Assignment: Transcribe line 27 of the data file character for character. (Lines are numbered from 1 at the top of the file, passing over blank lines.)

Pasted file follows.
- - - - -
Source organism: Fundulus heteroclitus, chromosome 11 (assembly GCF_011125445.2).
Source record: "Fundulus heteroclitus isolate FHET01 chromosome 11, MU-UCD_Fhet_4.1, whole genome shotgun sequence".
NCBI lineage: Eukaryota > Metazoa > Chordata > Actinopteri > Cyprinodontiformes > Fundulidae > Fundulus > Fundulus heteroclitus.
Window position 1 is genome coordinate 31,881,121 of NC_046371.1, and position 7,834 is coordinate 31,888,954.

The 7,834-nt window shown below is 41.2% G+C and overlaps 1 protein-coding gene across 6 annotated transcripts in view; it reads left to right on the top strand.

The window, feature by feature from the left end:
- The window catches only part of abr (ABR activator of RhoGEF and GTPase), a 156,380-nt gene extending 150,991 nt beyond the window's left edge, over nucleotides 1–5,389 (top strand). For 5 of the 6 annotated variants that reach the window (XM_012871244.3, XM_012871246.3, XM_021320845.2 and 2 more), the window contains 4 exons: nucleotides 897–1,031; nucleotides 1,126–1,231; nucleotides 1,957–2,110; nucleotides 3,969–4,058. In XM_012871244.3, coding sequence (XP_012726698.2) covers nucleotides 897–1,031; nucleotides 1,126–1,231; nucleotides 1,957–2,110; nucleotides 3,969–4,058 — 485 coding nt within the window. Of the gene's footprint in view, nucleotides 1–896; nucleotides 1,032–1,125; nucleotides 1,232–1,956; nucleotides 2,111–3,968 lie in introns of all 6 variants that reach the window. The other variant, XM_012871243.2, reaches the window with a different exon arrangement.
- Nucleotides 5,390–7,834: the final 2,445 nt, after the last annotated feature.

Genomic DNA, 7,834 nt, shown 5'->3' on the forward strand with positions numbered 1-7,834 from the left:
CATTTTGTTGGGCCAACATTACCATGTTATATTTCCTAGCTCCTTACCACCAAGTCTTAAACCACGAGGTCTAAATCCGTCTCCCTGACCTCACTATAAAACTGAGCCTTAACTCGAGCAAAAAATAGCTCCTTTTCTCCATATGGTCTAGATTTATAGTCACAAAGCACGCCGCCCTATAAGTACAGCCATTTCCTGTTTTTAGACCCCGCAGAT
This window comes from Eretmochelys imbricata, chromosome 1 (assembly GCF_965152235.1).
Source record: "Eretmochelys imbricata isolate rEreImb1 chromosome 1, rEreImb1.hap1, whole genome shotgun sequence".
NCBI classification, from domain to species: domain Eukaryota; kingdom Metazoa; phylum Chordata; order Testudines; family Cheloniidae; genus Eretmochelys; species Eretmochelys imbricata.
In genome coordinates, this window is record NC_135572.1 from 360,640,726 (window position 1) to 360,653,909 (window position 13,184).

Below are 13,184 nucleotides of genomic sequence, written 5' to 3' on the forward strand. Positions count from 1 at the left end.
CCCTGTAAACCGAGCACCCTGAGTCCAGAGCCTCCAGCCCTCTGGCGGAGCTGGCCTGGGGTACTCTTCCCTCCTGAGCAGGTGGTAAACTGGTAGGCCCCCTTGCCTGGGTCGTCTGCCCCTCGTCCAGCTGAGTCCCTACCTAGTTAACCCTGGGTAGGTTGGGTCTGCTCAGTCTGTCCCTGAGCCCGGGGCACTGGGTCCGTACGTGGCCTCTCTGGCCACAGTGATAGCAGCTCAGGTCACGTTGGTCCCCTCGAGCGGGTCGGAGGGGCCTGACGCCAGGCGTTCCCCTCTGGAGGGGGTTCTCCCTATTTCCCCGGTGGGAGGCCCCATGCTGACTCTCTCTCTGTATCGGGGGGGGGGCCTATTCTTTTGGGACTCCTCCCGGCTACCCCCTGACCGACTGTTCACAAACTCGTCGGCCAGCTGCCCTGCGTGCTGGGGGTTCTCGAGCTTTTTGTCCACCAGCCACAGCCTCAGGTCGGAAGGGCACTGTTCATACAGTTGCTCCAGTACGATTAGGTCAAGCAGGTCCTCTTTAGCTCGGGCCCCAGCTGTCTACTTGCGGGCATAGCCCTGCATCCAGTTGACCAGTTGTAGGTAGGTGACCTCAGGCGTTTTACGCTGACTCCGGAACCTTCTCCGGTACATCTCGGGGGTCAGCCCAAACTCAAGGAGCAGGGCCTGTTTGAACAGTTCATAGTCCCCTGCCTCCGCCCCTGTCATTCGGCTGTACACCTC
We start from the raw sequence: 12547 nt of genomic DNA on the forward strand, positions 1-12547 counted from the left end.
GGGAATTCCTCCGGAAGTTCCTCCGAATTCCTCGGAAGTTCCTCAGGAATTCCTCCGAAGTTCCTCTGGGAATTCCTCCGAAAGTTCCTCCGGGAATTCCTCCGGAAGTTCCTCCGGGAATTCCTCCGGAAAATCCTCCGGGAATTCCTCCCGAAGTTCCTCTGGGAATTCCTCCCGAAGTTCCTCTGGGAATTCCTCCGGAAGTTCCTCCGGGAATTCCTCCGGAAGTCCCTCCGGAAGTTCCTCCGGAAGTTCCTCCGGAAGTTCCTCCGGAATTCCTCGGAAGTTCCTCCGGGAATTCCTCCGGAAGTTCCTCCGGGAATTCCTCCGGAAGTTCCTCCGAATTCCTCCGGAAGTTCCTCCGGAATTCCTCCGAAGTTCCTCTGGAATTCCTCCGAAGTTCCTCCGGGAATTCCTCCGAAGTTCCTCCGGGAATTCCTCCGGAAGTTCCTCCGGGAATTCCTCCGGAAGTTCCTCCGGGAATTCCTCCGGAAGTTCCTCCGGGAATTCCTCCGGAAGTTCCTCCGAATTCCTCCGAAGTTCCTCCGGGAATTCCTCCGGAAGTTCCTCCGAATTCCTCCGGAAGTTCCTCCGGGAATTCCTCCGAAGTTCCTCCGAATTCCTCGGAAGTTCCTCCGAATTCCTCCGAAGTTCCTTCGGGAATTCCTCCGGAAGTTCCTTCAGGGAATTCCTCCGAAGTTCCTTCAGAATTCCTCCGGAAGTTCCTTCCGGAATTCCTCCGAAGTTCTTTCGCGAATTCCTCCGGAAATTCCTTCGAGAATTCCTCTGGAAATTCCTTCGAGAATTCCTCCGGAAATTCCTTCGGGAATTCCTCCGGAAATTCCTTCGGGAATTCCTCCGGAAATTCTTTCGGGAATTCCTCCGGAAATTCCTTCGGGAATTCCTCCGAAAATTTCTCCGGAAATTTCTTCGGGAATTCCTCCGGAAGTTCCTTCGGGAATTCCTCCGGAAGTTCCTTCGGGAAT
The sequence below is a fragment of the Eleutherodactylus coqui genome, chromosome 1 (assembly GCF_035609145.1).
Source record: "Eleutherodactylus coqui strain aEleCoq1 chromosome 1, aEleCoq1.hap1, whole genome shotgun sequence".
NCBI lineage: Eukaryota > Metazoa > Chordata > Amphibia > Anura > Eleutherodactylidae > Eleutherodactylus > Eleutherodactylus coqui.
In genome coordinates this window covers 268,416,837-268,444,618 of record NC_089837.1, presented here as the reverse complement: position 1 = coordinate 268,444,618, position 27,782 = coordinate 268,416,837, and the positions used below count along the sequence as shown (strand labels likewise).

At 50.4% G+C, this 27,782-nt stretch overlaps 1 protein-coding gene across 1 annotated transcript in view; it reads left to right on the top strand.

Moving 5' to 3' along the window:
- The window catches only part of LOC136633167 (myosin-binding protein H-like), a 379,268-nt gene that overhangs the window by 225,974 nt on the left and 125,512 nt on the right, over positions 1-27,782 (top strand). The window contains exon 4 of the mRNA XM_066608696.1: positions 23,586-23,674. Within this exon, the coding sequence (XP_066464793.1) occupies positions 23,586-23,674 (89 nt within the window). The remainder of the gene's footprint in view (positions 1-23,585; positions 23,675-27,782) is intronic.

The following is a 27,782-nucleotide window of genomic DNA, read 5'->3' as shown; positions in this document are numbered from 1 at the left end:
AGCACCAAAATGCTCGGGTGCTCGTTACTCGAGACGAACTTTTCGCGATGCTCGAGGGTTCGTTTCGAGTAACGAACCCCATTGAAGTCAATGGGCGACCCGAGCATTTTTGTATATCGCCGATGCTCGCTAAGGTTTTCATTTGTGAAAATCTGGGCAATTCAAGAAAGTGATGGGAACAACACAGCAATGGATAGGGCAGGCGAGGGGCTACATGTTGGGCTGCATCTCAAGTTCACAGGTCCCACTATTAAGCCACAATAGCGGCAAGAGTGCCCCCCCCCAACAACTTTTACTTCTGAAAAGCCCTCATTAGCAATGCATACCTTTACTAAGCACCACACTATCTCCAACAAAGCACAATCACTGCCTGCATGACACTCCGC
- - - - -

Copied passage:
AGCACCAAAATGCTCGGGTGCTCGTTACTCGAGACGAACTTTTCGCGATGCTCGAGGGTTCGTTTCGAGTAACGAACCCCATTGAAGTCAATGGGCGACCCGAGCATTTTTGTATATCGCCGATGCTCGCTAAGGTTTTCATTTGTGAAAATCTGGGCAATTCAAGAAAGTGATGGGAACAACACAGCAATGGATAGGGCAGGCGAGGGGCTACATGTTGGGCTGCATCTCAAGTTCACAGGTCCCACTATTAAGCCACAATAGCGGCAAGAGTGCCCCCCCCCAACAACTTTTACTTCTGAAAAGCCCTCATTAGCAATGCATACCTTTACTAAGCACCACACTATCTCCAACAAAGCACAATCACTGCCTGCATGACACTCCGC